At around 10:30 on Sunday Night, just as the confetti cannon launches millions of tiny pieces of paper into the air and one team is crowned Super Bowl Champions, boxes of T-shirts and hats will make their way onto the field. They’ll be handed out to the players for their immediate application. Super Bowl XLIV Champions, the gear will say, along with the logo of whichever team wins.
But that’s only half of the stash that waits for the game to end. The rest of it – the stuff with the losing team’s logo on it – will be sent to Haiti, part of a donation of $2 million worth of clothing that will be made through World Vision, the humanitarian organization which annually receives all donated, post-season apparel from the NFL and its partners.
So whichever team loses the Super Bowl can take heart in knowing that the T-shirts and hats they never got to wear will be going to people who probably need them a lot more.
"For years, World Vision has helped us to ensure that no NFL apparel goes to waste," said David Krichavsky, NFL Director of Community Relations. "With the enormous needs in Haiti and World Vision's long-term presence there, we know that these goods will go to very good use."
According to a release from World Vision:
Prior to championship games, Reebok produces shirts and caps and McArthur Towel & Sports produces Trophy Towels, announcing each team as the winner. These items are kept on hand for the winning team's players to wear immediately following the game. Since 1992, World Vision has accepted thousands of unusable shirts and caps following football's biggest event.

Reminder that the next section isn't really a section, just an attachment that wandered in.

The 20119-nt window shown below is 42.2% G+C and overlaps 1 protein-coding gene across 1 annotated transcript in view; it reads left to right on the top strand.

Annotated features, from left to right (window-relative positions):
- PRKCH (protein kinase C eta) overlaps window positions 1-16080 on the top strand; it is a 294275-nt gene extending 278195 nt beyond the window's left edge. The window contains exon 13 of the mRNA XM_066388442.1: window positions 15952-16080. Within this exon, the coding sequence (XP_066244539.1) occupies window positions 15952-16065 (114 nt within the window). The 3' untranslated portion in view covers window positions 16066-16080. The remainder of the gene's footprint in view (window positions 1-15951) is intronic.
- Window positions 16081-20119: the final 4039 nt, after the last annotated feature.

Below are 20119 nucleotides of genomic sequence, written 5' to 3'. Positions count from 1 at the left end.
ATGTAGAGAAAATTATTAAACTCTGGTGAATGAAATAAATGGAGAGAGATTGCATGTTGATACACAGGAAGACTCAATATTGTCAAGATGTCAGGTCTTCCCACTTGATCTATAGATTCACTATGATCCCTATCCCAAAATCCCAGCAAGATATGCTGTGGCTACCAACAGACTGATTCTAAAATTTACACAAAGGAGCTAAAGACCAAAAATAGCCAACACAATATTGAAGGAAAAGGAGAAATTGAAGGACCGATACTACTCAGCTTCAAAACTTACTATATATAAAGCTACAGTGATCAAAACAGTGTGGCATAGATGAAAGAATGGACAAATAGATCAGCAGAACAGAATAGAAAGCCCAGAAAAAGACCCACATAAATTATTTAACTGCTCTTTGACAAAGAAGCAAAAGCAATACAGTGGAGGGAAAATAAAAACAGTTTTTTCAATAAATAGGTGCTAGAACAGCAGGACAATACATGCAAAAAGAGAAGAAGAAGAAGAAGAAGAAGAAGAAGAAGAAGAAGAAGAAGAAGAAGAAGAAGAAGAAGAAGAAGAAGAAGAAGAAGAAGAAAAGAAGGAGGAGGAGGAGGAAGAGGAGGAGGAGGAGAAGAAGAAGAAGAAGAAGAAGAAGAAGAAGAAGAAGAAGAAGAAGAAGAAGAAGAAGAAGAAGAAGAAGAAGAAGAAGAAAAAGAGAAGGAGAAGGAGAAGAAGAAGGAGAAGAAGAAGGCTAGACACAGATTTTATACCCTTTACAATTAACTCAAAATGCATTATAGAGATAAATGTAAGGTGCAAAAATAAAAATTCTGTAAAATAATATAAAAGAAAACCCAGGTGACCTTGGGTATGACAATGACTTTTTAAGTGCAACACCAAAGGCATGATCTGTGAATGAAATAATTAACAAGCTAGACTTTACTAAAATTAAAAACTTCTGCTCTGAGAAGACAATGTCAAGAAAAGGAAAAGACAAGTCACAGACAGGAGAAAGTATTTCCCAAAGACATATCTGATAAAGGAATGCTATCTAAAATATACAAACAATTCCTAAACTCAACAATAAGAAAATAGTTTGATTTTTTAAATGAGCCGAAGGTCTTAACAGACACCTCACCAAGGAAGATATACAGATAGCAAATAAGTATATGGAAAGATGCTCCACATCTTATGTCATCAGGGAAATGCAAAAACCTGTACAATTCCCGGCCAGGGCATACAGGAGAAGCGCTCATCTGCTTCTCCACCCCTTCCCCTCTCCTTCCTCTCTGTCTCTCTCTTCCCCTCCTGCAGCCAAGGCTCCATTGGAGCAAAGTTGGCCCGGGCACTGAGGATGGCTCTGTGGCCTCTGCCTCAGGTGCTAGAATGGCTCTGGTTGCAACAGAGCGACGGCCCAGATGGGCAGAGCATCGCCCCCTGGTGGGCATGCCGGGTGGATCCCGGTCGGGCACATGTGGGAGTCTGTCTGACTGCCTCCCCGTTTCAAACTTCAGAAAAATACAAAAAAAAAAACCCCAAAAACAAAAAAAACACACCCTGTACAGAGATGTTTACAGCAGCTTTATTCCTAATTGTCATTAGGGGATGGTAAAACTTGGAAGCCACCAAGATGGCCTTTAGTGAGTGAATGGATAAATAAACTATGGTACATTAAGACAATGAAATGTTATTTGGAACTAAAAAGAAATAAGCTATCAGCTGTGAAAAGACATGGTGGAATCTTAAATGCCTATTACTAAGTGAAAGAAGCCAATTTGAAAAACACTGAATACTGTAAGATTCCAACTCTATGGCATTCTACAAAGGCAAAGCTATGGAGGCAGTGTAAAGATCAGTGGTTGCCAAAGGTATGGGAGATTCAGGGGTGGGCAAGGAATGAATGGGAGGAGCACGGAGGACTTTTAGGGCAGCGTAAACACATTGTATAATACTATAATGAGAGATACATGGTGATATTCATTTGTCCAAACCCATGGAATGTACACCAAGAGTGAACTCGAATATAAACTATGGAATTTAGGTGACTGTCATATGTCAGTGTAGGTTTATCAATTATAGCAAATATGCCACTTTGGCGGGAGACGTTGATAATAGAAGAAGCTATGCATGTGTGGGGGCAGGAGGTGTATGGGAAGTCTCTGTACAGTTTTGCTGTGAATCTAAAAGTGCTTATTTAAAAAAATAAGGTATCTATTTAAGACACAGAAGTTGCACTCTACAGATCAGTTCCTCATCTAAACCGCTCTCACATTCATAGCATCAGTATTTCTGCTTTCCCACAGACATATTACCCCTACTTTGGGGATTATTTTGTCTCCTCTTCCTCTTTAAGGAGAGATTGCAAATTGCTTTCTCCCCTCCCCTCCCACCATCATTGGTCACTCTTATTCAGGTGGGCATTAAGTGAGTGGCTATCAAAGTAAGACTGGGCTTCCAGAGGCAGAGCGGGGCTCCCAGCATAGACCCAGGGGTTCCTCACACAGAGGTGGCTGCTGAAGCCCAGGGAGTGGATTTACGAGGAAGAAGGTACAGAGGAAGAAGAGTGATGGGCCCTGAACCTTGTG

Additionally, major sporting good retailers and manufacturers donate large quantities of official apparel that they have stocked in anticipation of either team winning the Super Bowl. On average, this equates to about 100 pallets annually - or $2 million worth. Instead of being destroyed, the losing team's items are shipped from the host city to World Vision's International Distribution Center in Pittsburgh, PA.
In past years the clothing has wound up all over the world. Arizona Cardinals gear went to El Salvador. Patriots gear went to Nicaragua. Bears gear went to Zambia.
Not only does the official merchandise get sent to places where it is needed, but all confiscated counterfeit apparel is also sent there too. In fact, the program began in 1991 at the Storehouse of World Vision through a donation of confiscated goods from Los Angeles Customs.